That's incorrect, actually. One of the major points of the GPL is that anyone is free to modify and _redistribute_ the source in any way they see fit, so long as they comply with the GPL.

Here's the relevant GPL section:

quote:

c) If the modified program normally reads commands interactively when run, you must cause it, when started running for such interactive use in the most ordinary way, to print or display an announcement including an appropriate copyright notice and a notice that there is no warranty (or else, saying that you provide a warranty) and that users may redistribute the program under these conditions, and telling the user how to view a copy of this License. (Exception: if the Program itself is interactive but does not normally print such an announcement, your work based on the Program is not required to print an announcement.)





[edited by - cheesegrater on June 24, 2002 9:35:18 AM]

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quote:
Original post by Oluseyi
Yeah, but who in their right mind listens to RMS anyway?


He is loud enough to make himself heard, no matter if there are anyone who wants to listen.

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Guest Anonymous Poster
The part that bugs me is that if I make a game that uses a GPL''d library, I must then release the game source. My game code has nothing to do with that library. I wish that only if the library is modified do I need to release the source to the library. If an entire program is GPL''d though, then anything which uses source from that program should definitely be released.

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quote:
Original post by Anonymous Poster
The part that bugs me is that if I make a game that uses a GPL''d library, I must then release the game source. My game code has nothing to do with that library. I wish that only if the library is modified do I need to release the source to the library.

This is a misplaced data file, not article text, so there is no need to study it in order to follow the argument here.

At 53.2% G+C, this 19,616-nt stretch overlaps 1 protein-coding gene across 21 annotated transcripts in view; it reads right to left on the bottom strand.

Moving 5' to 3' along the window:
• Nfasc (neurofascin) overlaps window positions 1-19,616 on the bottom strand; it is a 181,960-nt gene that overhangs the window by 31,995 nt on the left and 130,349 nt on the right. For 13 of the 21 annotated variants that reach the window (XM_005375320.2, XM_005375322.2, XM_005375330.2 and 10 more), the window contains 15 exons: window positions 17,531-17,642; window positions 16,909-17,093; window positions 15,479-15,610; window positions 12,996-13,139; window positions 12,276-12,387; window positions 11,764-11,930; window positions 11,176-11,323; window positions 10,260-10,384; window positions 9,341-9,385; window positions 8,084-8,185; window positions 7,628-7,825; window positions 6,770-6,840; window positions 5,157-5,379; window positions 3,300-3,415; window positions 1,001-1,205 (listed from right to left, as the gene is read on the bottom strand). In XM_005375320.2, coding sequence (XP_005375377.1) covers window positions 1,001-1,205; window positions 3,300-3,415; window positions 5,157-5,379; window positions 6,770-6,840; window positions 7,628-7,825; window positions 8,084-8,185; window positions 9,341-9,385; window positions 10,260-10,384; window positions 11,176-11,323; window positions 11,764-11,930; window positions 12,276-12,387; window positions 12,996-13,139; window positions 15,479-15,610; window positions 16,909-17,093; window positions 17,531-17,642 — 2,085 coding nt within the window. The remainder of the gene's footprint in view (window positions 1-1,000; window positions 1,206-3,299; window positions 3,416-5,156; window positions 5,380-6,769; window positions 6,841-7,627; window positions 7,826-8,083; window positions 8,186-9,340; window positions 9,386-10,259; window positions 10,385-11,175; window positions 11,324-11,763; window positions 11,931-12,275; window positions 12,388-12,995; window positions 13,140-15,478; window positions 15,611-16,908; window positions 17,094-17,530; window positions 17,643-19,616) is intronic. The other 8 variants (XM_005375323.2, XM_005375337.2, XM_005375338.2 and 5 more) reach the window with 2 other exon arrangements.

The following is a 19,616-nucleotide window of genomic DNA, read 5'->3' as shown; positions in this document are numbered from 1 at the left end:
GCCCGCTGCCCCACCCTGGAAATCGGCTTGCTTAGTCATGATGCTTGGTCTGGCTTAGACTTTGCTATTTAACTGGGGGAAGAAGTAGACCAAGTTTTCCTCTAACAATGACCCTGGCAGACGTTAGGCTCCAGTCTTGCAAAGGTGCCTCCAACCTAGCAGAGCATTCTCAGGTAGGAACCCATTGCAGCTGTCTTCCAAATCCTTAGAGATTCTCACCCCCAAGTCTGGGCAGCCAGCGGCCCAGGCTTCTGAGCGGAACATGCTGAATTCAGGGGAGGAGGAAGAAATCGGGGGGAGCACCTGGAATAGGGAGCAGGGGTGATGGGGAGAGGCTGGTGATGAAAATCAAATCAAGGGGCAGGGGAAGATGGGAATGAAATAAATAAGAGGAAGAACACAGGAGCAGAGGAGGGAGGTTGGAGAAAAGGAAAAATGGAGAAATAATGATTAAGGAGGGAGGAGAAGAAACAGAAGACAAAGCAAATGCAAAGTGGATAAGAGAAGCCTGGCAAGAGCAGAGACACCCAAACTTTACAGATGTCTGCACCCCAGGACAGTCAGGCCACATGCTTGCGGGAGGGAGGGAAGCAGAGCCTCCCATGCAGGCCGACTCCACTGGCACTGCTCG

You''ve just described the LGPL (SDL, OpenAL).

quote:
Orignal post by alexjc
...a closed-source model implies you don''t have access to it!

Depends on how you define "access". Closed-source may mean no access to the source code (traditional meaning), or it may mean no rights to modify and/or redistribute the source (Open Source-influenced meaning).

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The fact that the now dead Loki Software was using SDL and OpenAL to port Windows games to Linux, and still sell them and not release the code made me think, well, if they dont get sued, that means they''re making proper use of the GPL software, what stops me from doing like they did? thats when I learned about the LGPL, to me a very fair license.

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MatrixCubed - My thoughts pretty much mirror yours. The only statement I'd take exception to is the "No Income" one, as releasing your program's source hardly discourages people from paying for it (with the possible exception of development tools and libraries). After all, a vast majority of people don't even understand what a compiler is, much less how to use one. I also doubt that GPL-licensed libraries allow for more rapid game development than their commercially-licensed competitors. In fact my own experience has been quite the opposite, with commercial tools providing far superior documentation, support, and general ease-of-use (but then that's to be expected =).